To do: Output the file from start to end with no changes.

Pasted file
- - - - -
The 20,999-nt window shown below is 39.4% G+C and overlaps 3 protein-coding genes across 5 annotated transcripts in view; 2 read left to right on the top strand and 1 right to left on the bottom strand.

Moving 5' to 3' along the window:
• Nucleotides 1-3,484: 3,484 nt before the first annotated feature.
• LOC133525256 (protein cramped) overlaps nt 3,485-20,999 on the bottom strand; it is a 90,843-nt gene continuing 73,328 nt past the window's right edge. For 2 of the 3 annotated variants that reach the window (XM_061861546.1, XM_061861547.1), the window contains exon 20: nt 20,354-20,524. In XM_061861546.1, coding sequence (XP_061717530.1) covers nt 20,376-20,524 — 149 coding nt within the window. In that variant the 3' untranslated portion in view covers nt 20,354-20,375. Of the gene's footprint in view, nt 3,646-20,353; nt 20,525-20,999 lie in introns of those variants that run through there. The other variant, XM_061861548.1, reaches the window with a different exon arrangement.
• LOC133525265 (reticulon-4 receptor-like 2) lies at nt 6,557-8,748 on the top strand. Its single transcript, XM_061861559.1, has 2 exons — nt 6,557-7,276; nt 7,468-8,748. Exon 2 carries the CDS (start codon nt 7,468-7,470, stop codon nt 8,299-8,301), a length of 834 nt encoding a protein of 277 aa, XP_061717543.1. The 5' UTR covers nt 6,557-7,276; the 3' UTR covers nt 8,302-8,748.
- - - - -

The 20,999-nt window shown below is 39.4% G+C and overlaps 3 protein-coding genes across 5 annotated transcripts in view; 2 read left to right on the top strand and 1 right to left on the bottom strand.

Moving 5' to 3' along the window:
• Nucleotides 1-3,484: 3,484 nt before the first annotated feature.
• LOC133525256 (protein cramped) overlaps nt 3,485-20,999 on the bottom strand; it is a 90,843-nt gene continuing 73,328 nt past the window's right edge. For 2 of the 3 annotated variants that reach the window (XM_061861546.1, XM_061861547.1), the window contains exon 20: nt 20,354-20,524. In XM_061861546.1, coding sequence (XP_061717530.1) covers nt 20,376-20,524 — 149 coding nt within the window. In that variant the 3' untranslated portion in view covers nt 20,354-20,375. Of the gene's footprint in view, nt 3,646-20,353; nt 20,525-20,999 lie in introns of those variants that run through there. The other variant, XM_061861548.1, reaches the window with a different exon arrangement.
• LOC133525265 (reticulon-4 receptor-like 2) lies at nt 6,557-8,748 on the top strand. Its single transcript, XM_061861559.1, has 2 exons — nt 6,557-7,276; nt 7,468-8,748. Exon 2 carries the CDS (start codon nt 7,468-7,470, stop codon nt 8,299-8,301), a length of 834 nt encoding a protein of 277 aa, XP_061717543.1. The 5' UTR covers nt 6,557-7,276; the 3' UTR covers nt 8,302-8,748.